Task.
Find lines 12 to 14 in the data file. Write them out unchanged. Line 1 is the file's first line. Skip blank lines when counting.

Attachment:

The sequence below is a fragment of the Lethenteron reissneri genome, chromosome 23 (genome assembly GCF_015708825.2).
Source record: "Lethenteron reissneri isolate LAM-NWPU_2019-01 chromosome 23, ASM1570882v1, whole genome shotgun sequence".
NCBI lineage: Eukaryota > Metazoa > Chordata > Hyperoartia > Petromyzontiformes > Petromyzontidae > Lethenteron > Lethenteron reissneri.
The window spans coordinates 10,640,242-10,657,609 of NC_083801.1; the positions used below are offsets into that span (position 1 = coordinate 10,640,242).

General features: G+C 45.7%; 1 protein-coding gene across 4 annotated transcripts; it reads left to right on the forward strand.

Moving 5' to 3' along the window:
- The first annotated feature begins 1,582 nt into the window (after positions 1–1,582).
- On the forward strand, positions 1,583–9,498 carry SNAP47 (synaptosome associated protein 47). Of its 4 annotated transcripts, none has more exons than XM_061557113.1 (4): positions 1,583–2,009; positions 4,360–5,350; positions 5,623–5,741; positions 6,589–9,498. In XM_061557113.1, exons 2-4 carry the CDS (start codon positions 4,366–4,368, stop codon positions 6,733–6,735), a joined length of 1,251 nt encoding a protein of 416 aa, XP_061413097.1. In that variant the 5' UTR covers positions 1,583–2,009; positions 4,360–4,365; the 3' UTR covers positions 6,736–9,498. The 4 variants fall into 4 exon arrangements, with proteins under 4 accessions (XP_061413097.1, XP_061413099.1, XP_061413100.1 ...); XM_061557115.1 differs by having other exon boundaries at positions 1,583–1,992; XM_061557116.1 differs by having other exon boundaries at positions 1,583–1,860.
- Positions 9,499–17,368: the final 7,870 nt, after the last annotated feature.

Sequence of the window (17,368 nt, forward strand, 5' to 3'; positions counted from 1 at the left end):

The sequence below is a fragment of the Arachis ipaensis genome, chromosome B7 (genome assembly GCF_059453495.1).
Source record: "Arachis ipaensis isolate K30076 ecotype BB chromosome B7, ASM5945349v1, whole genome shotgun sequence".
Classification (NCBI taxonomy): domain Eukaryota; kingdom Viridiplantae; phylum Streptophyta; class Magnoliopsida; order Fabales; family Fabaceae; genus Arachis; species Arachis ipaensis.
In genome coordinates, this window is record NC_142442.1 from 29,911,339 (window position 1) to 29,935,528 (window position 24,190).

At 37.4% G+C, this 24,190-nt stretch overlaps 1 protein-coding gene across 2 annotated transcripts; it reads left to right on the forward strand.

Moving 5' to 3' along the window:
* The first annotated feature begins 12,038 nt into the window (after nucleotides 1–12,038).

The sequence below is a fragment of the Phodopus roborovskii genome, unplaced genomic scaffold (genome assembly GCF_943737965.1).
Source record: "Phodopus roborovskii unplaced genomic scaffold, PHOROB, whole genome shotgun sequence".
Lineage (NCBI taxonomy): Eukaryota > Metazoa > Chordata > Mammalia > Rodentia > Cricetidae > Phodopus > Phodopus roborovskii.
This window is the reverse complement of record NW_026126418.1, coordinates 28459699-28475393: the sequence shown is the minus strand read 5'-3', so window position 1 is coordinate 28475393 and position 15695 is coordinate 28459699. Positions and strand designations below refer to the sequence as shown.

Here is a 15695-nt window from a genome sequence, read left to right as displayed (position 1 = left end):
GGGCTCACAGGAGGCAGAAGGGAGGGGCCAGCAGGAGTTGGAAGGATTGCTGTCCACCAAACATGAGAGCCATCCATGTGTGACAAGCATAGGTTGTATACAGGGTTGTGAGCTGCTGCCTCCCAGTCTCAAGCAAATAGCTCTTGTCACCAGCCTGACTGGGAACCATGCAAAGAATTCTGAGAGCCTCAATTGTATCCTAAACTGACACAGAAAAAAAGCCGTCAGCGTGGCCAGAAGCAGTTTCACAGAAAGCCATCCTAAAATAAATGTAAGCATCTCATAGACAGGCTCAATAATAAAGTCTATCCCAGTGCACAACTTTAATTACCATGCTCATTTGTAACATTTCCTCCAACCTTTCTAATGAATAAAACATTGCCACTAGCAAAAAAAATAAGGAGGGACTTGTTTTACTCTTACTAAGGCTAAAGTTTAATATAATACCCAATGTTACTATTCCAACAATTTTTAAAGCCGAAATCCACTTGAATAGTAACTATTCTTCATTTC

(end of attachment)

Source record: "Arachis ipaensis isolate K30076 ecotype BB chromosome B7, ASM5945349v1, whole genome shotgun sequence".
Classification (NCBI taxonomy): domain Eukaryota; kingdom Viridiplantae; phylum Streptophyta; class Magnoliopsida; order Fabales; family Fabaceae; genus Arachis; species Arachis ipaensis.
In genome coordinates, this window is record NC_142442.1 from 29,911,339 (window position 1) to 29,935,528 (window position 24,190).